Amazon Has Long Ruled the Cloud. Now It Must Fend Off Rivals
Comment of the Day

January 27 2020

Commentary by Eoin Treacy

Amazon Has Long Ruled the Cloud. Now It Must Fend Off Rivals

This article by Dana Mattioli and Aaron Tilley for the Wall Street Journal may be of interest to subscribers. Here is a section:

Some of the sharpest barbs are now coming from Amazon, long the dominant provider of data storage to large multinationals. Andy Jassy, chief executive of Amazon Web Services, targeted Microsoft in remarks last month to attendees of the company’s annual cloud-computing gathering in Las Vegas.

“They are not prioritizing what matters to you guys as a customer,” said Mr. Jassy of Microsoft. Rivals, he said, were often mere copycats. “There are a lot of companies that have become pretty good at being checkbox heroes, where they kind of look at something we have and they rush to have it out there and say we have it too.”

Some of Mr. Jassy’s customers took note. In a private dinner involving some CEOs of companies that use Amazon’s cloud services, attendees discussed Amazon’s apparent anxiety about rivals, particularly crosstown rival Microsoft. Now No. 2 in the cloud, Microsoft last year won a giant Pentagon cloud-computing contract for which Amazon was favored. The deal is valued at up to $10 billion over the coming decade. Amazon is contesting the outcome in court.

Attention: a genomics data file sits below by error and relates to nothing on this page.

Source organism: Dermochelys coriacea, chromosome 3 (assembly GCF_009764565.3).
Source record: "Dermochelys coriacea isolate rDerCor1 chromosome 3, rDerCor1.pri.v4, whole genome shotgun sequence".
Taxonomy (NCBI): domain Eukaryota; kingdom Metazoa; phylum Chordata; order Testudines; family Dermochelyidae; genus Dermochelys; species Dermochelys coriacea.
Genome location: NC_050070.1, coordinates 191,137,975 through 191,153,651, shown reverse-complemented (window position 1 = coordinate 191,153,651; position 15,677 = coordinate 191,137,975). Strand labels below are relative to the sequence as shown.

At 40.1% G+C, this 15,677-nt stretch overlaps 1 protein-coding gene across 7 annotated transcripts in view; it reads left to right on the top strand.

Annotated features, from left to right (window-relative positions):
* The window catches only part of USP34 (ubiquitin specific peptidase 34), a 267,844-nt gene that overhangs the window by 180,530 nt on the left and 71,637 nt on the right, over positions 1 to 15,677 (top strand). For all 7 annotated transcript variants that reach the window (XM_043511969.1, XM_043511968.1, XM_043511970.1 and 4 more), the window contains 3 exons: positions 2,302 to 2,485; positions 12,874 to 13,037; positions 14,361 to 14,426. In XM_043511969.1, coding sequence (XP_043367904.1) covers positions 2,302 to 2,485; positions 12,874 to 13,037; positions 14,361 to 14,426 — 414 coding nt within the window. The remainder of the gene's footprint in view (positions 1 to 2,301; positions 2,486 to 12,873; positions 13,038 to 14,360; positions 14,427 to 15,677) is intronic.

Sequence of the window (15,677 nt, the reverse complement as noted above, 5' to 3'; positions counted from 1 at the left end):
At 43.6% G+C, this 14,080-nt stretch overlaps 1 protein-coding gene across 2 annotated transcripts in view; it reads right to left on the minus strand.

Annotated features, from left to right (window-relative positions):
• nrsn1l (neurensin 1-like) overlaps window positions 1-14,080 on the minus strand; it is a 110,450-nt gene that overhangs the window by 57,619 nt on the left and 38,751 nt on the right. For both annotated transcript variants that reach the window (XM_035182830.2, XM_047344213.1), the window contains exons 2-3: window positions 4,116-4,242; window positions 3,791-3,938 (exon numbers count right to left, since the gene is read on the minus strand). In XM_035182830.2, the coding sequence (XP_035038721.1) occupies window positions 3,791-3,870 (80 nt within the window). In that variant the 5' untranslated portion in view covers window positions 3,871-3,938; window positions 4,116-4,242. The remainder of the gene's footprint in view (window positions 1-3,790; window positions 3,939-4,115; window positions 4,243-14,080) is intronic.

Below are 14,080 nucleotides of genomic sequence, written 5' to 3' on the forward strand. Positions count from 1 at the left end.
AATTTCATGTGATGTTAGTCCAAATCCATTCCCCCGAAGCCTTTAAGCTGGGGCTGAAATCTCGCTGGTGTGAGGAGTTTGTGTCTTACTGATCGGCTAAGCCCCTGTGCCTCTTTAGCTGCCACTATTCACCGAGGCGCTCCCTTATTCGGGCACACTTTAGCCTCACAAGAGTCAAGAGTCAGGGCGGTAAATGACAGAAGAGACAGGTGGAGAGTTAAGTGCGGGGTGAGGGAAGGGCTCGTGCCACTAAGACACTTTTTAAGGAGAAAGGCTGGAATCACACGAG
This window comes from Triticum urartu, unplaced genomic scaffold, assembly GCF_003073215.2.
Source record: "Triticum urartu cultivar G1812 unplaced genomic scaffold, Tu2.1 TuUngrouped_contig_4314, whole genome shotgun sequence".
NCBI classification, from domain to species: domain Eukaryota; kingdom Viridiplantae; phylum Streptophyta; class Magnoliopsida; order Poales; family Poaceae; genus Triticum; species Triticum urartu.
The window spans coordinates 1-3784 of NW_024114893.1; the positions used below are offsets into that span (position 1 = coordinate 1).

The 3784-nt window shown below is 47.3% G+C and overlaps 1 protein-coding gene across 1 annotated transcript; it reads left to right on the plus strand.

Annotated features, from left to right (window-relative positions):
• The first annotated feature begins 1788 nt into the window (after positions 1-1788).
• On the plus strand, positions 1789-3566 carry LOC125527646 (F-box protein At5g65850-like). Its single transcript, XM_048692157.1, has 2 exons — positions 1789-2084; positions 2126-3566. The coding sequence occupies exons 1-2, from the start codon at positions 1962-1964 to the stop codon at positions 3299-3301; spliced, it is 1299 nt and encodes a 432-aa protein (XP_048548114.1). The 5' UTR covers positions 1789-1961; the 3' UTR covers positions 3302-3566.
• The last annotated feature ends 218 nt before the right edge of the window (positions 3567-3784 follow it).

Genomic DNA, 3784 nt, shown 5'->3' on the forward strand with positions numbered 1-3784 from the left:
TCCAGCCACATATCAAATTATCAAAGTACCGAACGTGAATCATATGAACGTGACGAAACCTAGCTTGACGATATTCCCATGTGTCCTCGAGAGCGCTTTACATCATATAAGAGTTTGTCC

Eoin Treacy's view

Competition in supplying cloud and support services has been one of the primary factors in why Amazon’s share price has not broken out while Microsoft, Apple and Google have surged of late. The message here is it appears a lot less difficult for big companies to compete in data warehousing than in the online retail business and it also tends to be a higher margin business than ruthlessly competitive retail.

Veteran investors may recall when Snap Inc IPOed, the bearish case was founded on the belief they did not have a sufficiently large in-house data warehouse to fend off competition from others. The reason is Snap outsources much of its back end and analytics to Google and pays them a significant sum every month for support services.

These kinds of services mean the cost of start-up ventures has compressed significantly over the last few years. It also means the largest companies in the world rely on the revenue from a large number of loss-making smaller companies to support their growth. This kind of pyramid selling is supported by the liquidity rich environment but it will also represent a vulnerability when liquidity eventually tightens.

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